Los Angeles Unified School District
The Los Angeles Unified School District has an enrollment of 483,234 students, making it the largest singular school district in the country. The districts budget for the 2021-22 school year is $7.59 billion.
Los Angeles Unified School District yet again used their power to manipulate and control the children and parents of their district. Students need to scan into school using a QR code that was custom made for LA Unified by Microsoft. The QR code scans to look at student and teachers health screenings, COVID test results, and makes sure that vaccination records are up to par with the districts standards. The application is a living database that will track more than half a million students and about 75,000 employees. Students cannot enter the school building if their app does not reflect a negative COVID test. There are examples where it took a student 3 weeks to be able to return to school because her test results were not loading into the app. Even though she had a negative test result, she was banished from school grounds until she could show proof of a negative test.
In what may be the largest overreach by a school district in history, LA Unified mandated that all children 12 years and older MUST be vaccinated against COVID-19 by January 1, 2022 in order to attend school in person. LA Unified has made a serious effort to be the first to mandate more restrictions against children, and continue their effort to set the precedent for other radical school districts across America. There are no exemptions allowed for religious or personal beliefs.
In July 2021, LAUSD unanimously passed a resolution that denounced antisemitism and anti-Israeli rhetoric, the Los Angeles Daily News reported. The resolution also called on the district to update its Jewish history and culture curriculum and instructional materials and provide more training to staff about how to respond to anti-semitic speech and incidents. The LAUSD and the teachers’ union, United Teachers of Los Angeles (UTLA), have historically been at the forefront in teaching young people to reject xenophobia and racism. However, recently activists within the union expressed support for a resolution backing the boycott, divestment, and sanctions movement against the State of Israel. This directly contradicts LAUSD’s latest antisemitism resolution and has yet to be addressed by the school board.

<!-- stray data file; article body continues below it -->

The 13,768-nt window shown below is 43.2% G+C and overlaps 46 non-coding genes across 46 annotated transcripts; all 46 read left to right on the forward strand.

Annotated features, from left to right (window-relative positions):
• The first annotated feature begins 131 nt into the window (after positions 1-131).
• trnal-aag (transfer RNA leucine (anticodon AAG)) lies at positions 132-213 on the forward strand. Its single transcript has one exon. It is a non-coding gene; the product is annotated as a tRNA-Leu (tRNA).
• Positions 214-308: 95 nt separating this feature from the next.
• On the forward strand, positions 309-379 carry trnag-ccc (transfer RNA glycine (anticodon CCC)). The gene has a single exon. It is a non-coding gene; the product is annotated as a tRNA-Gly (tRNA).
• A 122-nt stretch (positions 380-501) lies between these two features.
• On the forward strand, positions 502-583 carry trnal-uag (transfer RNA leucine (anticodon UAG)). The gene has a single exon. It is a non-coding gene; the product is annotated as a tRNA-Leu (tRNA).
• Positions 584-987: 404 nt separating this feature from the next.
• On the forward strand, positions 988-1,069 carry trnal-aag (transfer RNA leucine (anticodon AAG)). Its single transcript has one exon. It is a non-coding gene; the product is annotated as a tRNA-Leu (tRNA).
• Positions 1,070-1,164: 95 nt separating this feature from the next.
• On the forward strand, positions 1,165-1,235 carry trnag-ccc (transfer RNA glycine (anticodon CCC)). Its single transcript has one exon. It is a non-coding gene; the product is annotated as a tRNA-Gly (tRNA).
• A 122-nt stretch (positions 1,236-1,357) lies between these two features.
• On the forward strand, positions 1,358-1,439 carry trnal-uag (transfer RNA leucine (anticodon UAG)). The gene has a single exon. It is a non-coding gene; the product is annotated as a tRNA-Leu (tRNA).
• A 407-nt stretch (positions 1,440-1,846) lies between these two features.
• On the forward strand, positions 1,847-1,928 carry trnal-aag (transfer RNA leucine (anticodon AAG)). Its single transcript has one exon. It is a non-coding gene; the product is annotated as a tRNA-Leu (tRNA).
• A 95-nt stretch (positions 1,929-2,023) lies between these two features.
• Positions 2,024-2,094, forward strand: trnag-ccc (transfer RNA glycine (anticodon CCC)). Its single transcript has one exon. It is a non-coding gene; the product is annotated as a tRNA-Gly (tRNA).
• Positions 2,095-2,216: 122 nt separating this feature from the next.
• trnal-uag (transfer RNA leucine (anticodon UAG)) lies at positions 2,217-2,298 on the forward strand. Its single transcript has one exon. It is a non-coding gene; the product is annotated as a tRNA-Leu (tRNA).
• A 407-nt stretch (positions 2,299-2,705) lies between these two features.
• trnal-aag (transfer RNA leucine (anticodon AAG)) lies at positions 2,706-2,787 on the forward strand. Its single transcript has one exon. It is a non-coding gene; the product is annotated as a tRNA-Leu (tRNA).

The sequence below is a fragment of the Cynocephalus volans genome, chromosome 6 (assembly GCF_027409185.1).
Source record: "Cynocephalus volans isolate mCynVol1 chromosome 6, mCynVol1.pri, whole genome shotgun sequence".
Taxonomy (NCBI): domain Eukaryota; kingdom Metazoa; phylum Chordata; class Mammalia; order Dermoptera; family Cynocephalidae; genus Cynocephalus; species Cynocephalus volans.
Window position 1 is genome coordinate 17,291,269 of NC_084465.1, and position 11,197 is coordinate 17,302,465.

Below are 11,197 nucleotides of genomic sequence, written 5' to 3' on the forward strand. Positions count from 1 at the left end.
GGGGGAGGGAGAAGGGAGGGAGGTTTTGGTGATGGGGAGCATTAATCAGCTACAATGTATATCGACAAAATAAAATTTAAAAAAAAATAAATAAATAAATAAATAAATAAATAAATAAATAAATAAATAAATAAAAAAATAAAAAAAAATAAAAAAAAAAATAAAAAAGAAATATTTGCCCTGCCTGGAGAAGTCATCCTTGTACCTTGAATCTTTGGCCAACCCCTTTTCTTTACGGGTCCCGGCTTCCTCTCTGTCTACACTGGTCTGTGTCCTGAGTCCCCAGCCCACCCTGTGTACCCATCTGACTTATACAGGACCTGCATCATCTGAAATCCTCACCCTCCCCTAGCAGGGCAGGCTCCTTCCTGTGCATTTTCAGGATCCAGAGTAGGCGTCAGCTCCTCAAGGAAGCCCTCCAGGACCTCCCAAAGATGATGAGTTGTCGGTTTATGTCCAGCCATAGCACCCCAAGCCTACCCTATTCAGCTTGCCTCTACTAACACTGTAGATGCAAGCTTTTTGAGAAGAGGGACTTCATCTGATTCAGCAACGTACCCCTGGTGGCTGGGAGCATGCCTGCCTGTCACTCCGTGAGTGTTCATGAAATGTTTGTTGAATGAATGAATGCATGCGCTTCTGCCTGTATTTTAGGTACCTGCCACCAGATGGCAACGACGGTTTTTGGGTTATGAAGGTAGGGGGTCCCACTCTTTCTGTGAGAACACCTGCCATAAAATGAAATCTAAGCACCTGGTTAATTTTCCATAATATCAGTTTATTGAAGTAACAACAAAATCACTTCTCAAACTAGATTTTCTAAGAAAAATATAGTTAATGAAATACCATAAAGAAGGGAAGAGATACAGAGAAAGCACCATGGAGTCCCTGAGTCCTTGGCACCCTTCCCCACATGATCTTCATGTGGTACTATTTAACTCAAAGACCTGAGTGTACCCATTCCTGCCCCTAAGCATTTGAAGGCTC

Amidst recent tensions with school districts and on-campus police, LAUSD was faced with decisions of its own. In February 2021, the board voted to remove officers from campuses, ban them from using pepper spray on students, and to eliminate 133 positions, including 70 sworn officer positions, from the district’s school police department. By stripping $25 million from the LAUSD — or about a third of its budget — board members redirected those dollars toward a $36.5 million Black Student Achievement Plan. In June, board members met once again to discuss further budget cuts. At the meeting, board member Tanya Ortiz Franklin urged her colleagues to cut 32 currently vacant positions within the department and to shift an estimated $4 million in resulting savings to other areas of the budget. Her effort fell short of votes, however. Board members chose to not make those cuts in June, but community members continue to apply pressure in hopes of completely removing any and all police presence from LAUSD schools. Dr. Melina Abdullah, a professor at CSU Los Angeles and co-founder of Black Lives Matter Los Angeles, said she is confident the Los Angeles Schools Police Department (LASPD) will eventually be defunded.
“It’s not about if we are going to defund that budget,” Dr. Abdullah said. “It’s about how quickly are we going to defund the budget.”
Updated – October 4, 2021